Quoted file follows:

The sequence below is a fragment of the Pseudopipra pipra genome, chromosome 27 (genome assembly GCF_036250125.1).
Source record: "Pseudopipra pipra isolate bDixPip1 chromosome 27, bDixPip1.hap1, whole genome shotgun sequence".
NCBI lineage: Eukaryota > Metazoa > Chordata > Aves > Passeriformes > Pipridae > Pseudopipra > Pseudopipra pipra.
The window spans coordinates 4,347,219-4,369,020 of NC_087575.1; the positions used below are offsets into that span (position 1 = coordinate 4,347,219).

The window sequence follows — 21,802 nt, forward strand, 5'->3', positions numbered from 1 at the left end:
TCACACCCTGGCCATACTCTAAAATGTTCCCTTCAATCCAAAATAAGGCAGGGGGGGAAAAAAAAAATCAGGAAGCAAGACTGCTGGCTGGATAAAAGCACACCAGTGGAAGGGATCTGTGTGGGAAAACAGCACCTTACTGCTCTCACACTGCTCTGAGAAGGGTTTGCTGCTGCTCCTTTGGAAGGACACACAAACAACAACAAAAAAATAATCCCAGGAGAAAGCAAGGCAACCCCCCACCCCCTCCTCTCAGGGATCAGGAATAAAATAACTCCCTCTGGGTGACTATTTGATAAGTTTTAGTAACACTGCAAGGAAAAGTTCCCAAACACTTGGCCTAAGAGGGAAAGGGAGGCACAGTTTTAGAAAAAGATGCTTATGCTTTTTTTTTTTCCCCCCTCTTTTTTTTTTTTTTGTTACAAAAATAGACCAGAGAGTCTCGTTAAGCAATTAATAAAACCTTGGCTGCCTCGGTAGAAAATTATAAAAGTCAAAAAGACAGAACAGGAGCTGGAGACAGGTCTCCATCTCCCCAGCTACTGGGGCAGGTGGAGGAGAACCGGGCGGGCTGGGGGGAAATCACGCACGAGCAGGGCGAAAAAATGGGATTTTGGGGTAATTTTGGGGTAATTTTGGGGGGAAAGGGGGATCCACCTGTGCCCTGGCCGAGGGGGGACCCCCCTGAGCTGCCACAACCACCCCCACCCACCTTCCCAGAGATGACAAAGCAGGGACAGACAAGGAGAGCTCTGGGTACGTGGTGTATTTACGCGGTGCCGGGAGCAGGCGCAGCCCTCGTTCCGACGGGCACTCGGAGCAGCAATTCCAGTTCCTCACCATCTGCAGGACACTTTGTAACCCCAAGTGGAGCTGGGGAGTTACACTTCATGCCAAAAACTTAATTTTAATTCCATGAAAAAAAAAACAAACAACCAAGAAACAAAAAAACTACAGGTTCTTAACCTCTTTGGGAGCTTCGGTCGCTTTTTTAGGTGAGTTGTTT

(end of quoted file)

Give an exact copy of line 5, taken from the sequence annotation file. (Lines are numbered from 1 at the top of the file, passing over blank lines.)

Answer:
The window sequence follows — 21,802 nt, forward strand, 5'->3', positions numbered from 1 at the left end: